The passage could be seen in two different ways, maybe both simultaneously. It could be evidence of God’s immaturity; He was willing to sacrifice Israel because they behaved like normal babies would. He threw Moses a bone, thinking Moses might accept the deal if he saw what was in it for him.

Or it could be seen as a test. God wanted to test Moses’ character. He wanted to see whether Moses could recognize the Israelites’ need for direction, and whether Moses saw their desire for a Golden Calf as the desperate outcry of millions of babies wanting safety.

Exodus 32:11,14*

“Moses pleaded before Hashem, his God, and…Hashem reconsidered regarding the evil that He declared He would do to His people.”

Moses passed the test, and God acquiesced.

Exodus 32:15-18*

“Moses turned and descended from the mountain, with the two Tablets of the Testimony in his hand…Joshua heard the sound of the people in its shouting, and he said to Moses, ‘The sound of battle is in the camp!’

[Moses] said, ‘Not a sound shouting strength nor a sound shouting weakness; a sound of distress do I hear!’”

Again, they’re babies! It’s not their fault they’re stressed. “Let’s go help them,” Moses said. And notably, he also calmed his deputy regarding the people’s intentions.

Exodus 32:19-23*

“It happened as he drew near the camp and saw the calf and the dances, that Moses’ anger flared up. He threw down the Tablets from his hands and shattered them at the foot of the mountain. He took the calf that they had made and burned it in fire. He ground it to a fine powder and sprinkled it over the water. He made the Children of Israel drink. 

Moses said to Aaron, ‘What did this people do to you that you brought a grievous sin upon it?’

Aaron said, ‘Let not my master's anger flare up. You know that the people is disposed toward evil. They said to me…’”

The example of leadership shown here crops up constantly in contemporary times. Moses came down from the mountain and saw his people dancing to a random golden baby cow, and instead of getting angry with them, he went immediately to Aaron.

He asked Aaron: how could you do this to them? You failed in your duty to protect them. And Aaron said, in the way of veteran politicians, “I just gave the people what they wanted.”

What kinds of duties do our leaders have toward us? I’d argue the purpose of leaders is for them to help prevent us from doing bad things to ourselves. We imbue them with power in exchange for protecting us.

Does this bargain make us lesser than them? No, but it means they better have the willpower to protect us from our worst impulses. Even more, they better possess the willpower to deny their worst impulses.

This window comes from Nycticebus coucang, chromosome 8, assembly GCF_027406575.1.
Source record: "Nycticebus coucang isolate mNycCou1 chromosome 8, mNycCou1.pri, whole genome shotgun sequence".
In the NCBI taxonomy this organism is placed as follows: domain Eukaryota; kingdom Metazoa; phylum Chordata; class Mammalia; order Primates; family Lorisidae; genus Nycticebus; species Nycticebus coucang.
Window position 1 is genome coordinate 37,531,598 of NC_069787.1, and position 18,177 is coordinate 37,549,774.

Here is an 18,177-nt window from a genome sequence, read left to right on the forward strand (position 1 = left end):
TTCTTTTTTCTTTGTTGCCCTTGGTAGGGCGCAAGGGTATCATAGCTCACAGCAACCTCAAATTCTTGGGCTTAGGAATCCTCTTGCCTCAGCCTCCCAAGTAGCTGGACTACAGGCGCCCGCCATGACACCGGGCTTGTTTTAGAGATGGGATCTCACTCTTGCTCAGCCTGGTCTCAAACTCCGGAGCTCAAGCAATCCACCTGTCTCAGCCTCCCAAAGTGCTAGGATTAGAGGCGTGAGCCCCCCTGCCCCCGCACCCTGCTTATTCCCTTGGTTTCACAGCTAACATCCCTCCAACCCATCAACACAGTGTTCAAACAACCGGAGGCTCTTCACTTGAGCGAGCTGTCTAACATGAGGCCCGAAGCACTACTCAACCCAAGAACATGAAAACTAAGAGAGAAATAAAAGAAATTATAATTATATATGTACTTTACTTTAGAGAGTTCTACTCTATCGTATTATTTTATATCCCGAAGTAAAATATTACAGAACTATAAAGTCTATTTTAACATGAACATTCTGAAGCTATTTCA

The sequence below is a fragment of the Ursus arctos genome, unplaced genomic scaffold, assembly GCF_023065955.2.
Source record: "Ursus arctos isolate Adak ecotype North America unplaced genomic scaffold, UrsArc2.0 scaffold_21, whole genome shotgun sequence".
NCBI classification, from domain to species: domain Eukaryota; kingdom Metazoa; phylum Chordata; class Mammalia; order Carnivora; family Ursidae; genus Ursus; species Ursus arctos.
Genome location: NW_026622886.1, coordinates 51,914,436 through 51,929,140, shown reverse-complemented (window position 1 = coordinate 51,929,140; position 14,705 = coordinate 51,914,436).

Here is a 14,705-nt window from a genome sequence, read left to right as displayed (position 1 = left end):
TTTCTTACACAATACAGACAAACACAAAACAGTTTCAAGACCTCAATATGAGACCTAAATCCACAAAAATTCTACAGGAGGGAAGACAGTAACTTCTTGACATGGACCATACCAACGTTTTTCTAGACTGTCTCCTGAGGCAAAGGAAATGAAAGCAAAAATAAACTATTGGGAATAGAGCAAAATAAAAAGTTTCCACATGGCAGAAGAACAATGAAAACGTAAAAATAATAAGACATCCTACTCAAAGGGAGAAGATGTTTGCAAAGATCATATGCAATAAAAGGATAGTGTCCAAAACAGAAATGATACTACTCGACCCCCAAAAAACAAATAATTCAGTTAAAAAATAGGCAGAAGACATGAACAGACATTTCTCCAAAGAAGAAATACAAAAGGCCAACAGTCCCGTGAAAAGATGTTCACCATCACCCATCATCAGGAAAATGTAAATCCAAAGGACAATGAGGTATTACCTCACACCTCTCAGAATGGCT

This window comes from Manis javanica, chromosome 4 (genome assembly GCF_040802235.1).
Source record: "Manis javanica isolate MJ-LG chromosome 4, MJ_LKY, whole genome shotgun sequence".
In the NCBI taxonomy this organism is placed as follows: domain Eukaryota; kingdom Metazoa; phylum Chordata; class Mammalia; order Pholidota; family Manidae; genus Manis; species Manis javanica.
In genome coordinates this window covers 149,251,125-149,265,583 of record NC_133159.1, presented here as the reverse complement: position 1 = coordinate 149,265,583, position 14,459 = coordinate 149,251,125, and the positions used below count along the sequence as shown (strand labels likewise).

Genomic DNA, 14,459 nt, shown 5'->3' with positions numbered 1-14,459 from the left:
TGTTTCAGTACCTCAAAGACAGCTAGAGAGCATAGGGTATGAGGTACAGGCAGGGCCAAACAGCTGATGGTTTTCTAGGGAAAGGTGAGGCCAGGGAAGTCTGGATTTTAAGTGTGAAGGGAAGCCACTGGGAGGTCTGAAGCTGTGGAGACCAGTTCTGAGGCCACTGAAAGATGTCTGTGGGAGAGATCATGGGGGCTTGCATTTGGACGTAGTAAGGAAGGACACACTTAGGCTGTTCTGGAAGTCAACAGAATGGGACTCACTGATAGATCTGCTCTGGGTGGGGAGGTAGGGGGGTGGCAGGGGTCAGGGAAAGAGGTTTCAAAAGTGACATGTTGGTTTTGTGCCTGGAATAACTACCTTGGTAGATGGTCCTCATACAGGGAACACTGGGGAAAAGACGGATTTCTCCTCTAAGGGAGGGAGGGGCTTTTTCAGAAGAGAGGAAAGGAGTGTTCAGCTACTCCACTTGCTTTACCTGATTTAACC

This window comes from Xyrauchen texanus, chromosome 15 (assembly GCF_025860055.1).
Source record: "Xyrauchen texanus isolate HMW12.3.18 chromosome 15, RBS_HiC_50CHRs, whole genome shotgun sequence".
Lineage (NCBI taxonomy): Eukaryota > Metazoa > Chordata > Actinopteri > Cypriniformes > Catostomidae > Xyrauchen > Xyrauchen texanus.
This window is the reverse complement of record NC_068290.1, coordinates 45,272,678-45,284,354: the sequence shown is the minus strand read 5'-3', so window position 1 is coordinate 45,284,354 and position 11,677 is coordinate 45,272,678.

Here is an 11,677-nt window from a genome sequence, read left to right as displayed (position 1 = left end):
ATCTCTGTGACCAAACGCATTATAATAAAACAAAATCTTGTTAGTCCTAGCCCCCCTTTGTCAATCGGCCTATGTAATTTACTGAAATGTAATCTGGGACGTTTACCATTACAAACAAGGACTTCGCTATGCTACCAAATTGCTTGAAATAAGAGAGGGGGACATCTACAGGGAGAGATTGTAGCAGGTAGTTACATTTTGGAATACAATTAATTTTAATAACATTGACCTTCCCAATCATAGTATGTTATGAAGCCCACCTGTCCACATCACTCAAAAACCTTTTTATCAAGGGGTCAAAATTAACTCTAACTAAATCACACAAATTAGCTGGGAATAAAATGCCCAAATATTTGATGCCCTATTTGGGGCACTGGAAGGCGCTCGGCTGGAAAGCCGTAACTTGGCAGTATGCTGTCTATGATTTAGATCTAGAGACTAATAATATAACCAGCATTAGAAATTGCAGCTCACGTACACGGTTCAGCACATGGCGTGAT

Exodus 32:26-27*

“Moses stood at the gateway of the camp, and said, ‘Whoever is for Hashem, join me!’ - and all the Levites gathered around him. 

He said to them, ‘So said Hashem the God of Israel, “Every man, put his sword on his thigh and pass back and forth from gate to gate in the camp. Let every man kill his brother, every man his fellow, and every man his near one.”’”

Whoa, whoa, whoa. Did Hashem direct a mass slaughter? According to the text we saw, which is the only authoritative source, not even a little bit.

So, did Moses perhaps take a bit of authoritative liberty in using God’s name for justification of a massacre? Yes. Sounds familiar, doesn’t it?

Exodus 32:31,35*

“Moses returned to Hashem…Hashem struck the people with a plague, because they had made the calf that Aaron had made.”

God, at least, held Israel just as responsible for the calf as Aaron when He referred to both the people and Aaron as having “made” the calf. God struck them with a plague because, following the brutal approach we witness from this book, if God hadn’t done so, the people would’ve thought God no more powerful than the calf.

Exodus 33:2-3*

“[Hashem said] I shall send an angel ahead of you… I shall not ascend among you, for you are a stiff-necked people, lest I annihilate you on the way.’”

Finally, God learned a modicum of self-restraint. He showed He was learning when to recuse Himself.

Exodus 33:12-15*

“Moses said to Hashem, ‘See, You say to me, “Take this people onward,” but You did not inform me whom You will send with me; and You had said, “I shall know you by name, and you have also found favor in My eyes.” And now, if I have indeed found favor in Your eyes, make Your way known to me, so that I may comprehend Your “you have found favor in My eyes.” But see that this nation is Your people.’